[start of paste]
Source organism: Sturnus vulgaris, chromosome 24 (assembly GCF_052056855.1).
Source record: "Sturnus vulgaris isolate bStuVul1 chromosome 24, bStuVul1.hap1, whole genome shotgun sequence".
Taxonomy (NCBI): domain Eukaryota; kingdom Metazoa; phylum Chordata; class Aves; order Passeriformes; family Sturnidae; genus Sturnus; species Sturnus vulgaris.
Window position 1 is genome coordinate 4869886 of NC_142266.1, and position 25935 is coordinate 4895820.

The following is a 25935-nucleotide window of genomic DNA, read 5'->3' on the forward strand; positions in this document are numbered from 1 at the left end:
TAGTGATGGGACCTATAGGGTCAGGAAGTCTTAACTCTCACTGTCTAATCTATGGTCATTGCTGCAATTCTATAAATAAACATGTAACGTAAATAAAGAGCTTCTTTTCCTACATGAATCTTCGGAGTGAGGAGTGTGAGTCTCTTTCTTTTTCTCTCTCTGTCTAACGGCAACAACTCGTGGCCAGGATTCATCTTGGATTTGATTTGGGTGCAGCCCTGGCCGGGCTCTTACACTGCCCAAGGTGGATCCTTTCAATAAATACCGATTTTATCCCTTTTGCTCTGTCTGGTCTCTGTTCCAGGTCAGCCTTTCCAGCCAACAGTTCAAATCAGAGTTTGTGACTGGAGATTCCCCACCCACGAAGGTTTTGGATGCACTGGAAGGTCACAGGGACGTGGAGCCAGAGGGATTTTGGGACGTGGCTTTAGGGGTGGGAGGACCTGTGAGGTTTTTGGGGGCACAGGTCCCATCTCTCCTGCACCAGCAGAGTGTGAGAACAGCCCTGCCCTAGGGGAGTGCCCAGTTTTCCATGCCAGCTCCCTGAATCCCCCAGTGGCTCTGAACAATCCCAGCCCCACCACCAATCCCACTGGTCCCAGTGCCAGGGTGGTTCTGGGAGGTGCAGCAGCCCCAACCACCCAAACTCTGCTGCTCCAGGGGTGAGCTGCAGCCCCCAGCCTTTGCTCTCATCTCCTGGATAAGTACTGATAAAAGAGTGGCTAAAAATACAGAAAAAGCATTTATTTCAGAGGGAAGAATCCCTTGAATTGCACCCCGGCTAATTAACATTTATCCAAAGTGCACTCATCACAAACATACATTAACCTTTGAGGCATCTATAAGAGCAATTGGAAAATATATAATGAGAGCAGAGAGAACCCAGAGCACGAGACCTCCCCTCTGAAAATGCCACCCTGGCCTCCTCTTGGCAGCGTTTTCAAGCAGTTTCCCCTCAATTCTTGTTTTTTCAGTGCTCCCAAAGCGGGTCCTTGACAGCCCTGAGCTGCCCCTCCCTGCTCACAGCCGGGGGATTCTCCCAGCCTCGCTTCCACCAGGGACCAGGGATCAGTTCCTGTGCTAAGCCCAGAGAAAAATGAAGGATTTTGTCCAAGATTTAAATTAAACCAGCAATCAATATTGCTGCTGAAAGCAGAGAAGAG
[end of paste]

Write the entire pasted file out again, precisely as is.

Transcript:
Source organism: Sturnus vulgaris, chromosome 24 (assembly GCF_052056855.1).
Source record: "Sturnus vulgaris isolate bStuVul1 chromosome 24, bStuVul1.hap1, whole genome shotgun sequence".
Taxonomy (NCBI): domain Eukaryota; kingdom Metazoa; phylum Chordata; class Aves; order Passeriformes; family Sturnidae; genus Sturnus; species Sturnus vulgaris.
Window position 1 is genome coordinate 4869886 of NC_142266.1, and position 25935 is coordinate 4895820.

The following is a 25935-nucleotide window of genomic DNA, read 5'->3' on the forward strand; positions in this document are numbered from 1 at the left end:
TAGTGATGGGACCTATAGGGTCAGGAAGTCTTAACTCTCACTGTCTAATCTATGGTCATTGCTGCAATTCTATAAATAAACATGTAACGTAAATAAAGAGCTTCTTTTCCTACATGAATCTTCGGAGTGAGGAGTGTGAGTCTCTTTCTTTTTCTCTCTCTGTCTAACGGCAACAACTCGTGGCCAGGATTCATCTTGGATTTGATTTGGGTGCAGCCCTGGCCGGGCTCTTACACTGCCCAAGGTGGATCCTTTCAATAAATACCGATTTTATCCCTTTTGCTCTGTCTGGTCTCTGTTCCAGGTCAGCCTTTCCAGCCAACAGTTCAAATCAGAGTTTGTGACTGGAGATTCCCCACCCACGAAGGTTTTGGATGCACTGGAAGGTCACAGGGACGTGGAGCCAGAGGGATTTTGGGACGTGGCTTTAGGGGTGGGAGGACCTGTGAGGTTTTTGGGGGCACAGGTCCCATCTCTCCTGCACCAGCAGAGTGTGAGAACAGCCCTGCCCTAGGGGAGTGCCCAGTTTTCCATGCCAGCTCCCTGAATCCCCCAGTGGCTCTGAACAATCCCAGCCCCACCACCAATCCCACTGGTCCCAGTGCCAGGGTGGTTCTGGGAGGTGCAGCAGCCCCAACCACCCAAACTCTGCTGCTCCAGGGGTGAGCTGCAGCCCCCAGCCTTTGCTCTCATCTCCTGGATAAGTACTGATAAAAGAGTGGCTAAAAATACAGAAAAAGCATTTATTTCAGAGGGAAGAATCCCTTGAATTGCACCCCGGCTAATTAACATTTATCCAAAGTGCACTCATCACAAACATACATTAACCTTTGAGGCATCTATAAGAGCAATTGGAAAATATATAATGAGAGCAGAGAGAACCCAGAGCACGAGACCTCCCCTCTGAAAATGCCACCCTGGCCTCCTCTTGGCAGCGTTTTCAAGCAGTTTCCCCTCAATTCTTGTTTTTTCAGTGCTCCCAAAGCGGGTCCTTGACAGCCCTGAGCTGCCCCTCCCTGCTCACAGCCGGGGGATTCTCCCAGCCTCGCTTCCACCAGGGACCAGGGATCAGTTCCTGTGCTAAGCCCAGAGAAAAATGAAGGATTTTGTCCAAGATTTAAATTAAACCAGCAATCAATATTGCTGCTGAAAGCAGAGAAGAG